The French Revolution
French Revolution lessons can help students explore the political, social, and economic issues of the time.
By Daniella Garran
The French Revolution was a result of the social and economic inequality in France at the time. The First Estate had absolute power and untold wealth, and the Third Estate had no political or economic power. Characterized by beheadings at the guillotine, the storming of the Bastille, and a queen who allegedly, when told that her subjects couldn’t afford bread replied, “let them eat cake,” the French Revolution unfolded as an era of tremendous contrasts.
The history of the French Revolution can be taught by itself, as part of a European history course, or as part of a comprehensive look at revolutions in general. Students can evaluate the causes and effects of the French, American and Russian revolutions from a popular perspective. They should also be encouraged to analyze the philosophies and documents that may have inspired or motivated people to rise up.
It is beneficial to have students analyze the portrayal of the French Revolution through art and literature. You can have students listen to and analyze songs from "Les Miserables," in addition to reading excerpts from Victor Hugo’s novel. While some students may be familiar with the musical, it will be the first time that many students hear these songs; this is a particularly beneficial activity for auditory learners.
An exploration of the art that was influenced and inspired by the French Revolution is crucial to any study of this historic era. You can show students the work of Eugene Delacroix, focusing in particular on his masterpiece "Liberty Leading the People." Also be sure to include a study of Jacques-Louis David’s work, including "Coronation of Josephine" and his paintings of Napoleon. The work of Edouard Manet and Claude Monet, though mainly Impressionistic, can also be evaluated through the lens of the Revolution. Manet makes political statements in his paintings like "Rue Mosnier," as does Monet in "Rue Saint-Denis."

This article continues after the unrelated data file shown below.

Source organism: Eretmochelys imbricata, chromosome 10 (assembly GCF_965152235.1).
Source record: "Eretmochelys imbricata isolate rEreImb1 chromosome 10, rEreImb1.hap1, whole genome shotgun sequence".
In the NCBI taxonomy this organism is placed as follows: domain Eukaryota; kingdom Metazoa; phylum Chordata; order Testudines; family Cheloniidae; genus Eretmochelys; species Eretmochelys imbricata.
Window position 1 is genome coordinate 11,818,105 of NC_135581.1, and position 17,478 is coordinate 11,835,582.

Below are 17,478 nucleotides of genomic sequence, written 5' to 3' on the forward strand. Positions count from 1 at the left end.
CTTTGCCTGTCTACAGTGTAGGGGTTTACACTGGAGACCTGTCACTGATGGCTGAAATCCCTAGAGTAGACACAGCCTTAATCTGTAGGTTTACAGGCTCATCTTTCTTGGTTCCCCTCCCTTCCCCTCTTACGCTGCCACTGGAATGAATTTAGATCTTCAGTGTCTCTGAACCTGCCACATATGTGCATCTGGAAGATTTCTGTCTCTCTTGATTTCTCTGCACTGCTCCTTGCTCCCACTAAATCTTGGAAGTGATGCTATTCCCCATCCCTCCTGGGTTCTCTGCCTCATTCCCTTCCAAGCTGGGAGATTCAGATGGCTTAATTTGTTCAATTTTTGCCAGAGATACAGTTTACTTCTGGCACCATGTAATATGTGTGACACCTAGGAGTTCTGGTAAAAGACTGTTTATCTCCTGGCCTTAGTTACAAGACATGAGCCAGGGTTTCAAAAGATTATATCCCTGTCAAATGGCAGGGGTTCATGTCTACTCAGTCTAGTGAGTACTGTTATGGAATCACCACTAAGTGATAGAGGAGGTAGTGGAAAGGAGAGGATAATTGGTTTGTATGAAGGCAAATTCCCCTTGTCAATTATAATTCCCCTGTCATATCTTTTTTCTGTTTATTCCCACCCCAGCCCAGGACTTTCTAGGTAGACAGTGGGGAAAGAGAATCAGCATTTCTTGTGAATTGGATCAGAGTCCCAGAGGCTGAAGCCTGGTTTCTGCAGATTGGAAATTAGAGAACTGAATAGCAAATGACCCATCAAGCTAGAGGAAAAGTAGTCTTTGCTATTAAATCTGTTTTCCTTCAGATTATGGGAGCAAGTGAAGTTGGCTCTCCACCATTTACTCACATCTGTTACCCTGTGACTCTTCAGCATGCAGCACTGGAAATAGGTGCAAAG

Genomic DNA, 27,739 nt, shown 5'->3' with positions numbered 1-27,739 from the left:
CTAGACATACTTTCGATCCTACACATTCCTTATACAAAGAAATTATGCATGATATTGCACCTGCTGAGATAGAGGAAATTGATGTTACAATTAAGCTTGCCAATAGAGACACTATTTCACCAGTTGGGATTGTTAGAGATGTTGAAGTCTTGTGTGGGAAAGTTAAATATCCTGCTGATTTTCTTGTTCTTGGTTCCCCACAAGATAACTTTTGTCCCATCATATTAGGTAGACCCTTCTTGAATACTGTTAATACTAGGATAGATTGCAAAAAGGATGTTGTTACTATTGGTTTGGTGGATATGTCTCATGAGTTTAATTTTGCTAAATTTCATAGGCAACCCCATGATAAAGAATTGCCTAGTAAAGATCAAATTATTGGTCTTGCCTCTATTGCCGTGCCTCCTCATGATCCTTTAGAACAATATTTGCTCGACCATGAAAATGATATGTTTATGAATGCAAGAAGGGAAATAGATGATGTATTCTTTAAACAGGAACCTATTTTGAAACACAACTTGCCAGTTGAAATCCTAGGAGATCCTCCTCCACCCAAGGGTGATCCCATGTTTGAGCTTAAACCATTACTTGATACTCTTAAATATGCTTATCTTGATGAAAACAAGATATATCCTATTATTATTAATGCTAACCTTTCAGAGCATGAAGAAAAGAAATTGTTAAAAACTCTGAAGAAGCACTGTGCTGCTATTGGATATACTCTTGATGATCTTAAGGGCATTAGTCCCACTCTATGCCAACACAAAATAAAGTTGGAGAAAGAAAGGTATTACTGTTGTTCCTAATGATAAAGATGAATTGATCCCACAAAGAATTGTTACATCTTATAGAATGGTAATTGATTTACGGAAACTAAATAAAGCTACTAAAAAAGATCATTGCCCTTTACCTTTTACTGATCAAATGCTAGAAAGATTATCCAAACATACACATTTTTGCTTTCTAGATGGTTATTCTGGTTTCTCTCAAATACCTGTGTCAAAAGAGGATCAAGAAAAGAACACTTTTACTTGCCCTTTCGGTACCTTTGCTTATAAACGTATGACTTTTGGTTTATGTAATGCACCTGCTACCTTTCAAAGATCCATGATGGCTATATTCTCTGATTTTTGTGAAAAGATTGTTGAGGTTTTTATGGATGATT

For students who have studied the American Revolution and/or the Russian Revolution, you can have them compare and contrast the causes and effects of the events leading up to these revolutions, as well as the results of each. An interesting twist to this lesson might be to have students role play and debate which nation was most profoundly affected by its revolution, and which groups benefitted the most from the revolution. For more lessons relating to the French Revolution see below.
French Revolution Lesson Plans:
This comprehensive lesson provides teachers with a list of key vocabulary, elaborate material lists and clear step-by-step instructions for ten lessons. Students engage in a host of activities and discussions that explore the French Revolution from a variety of perspectives including art, religion, philosophy, government and societal. This lesson is truly “one stop shopping” for those teaching about the French Revolution.
In conjunction with its film, PBS created this interesting lesson which guides students through an analysis of issues surrounding freedom of the press under oppressive governments. Students compare and contrast the role of the press and censorship in the French and American Revolutions. Also available on the web site are two additional lessons, the Politics of Revolution and Women in Power, which provide additional curricular opportunities for those teaching about the French Revolution.
This lesson is designed to quickly catch the attention of students by giving only ¼ of the class (the First Estate) snacks. Students quickly develop a concrete understanding of the plight of the Third Estate (the peasants) in eighteenth century France, and their frustration with King Louis XVI. This lesson also provides an introduction to Charles Dickens’ "A Tale of Two Cities," as well as various writing opportunities, and an opportunity to compare and contrast the French Revolution with the American Revolution.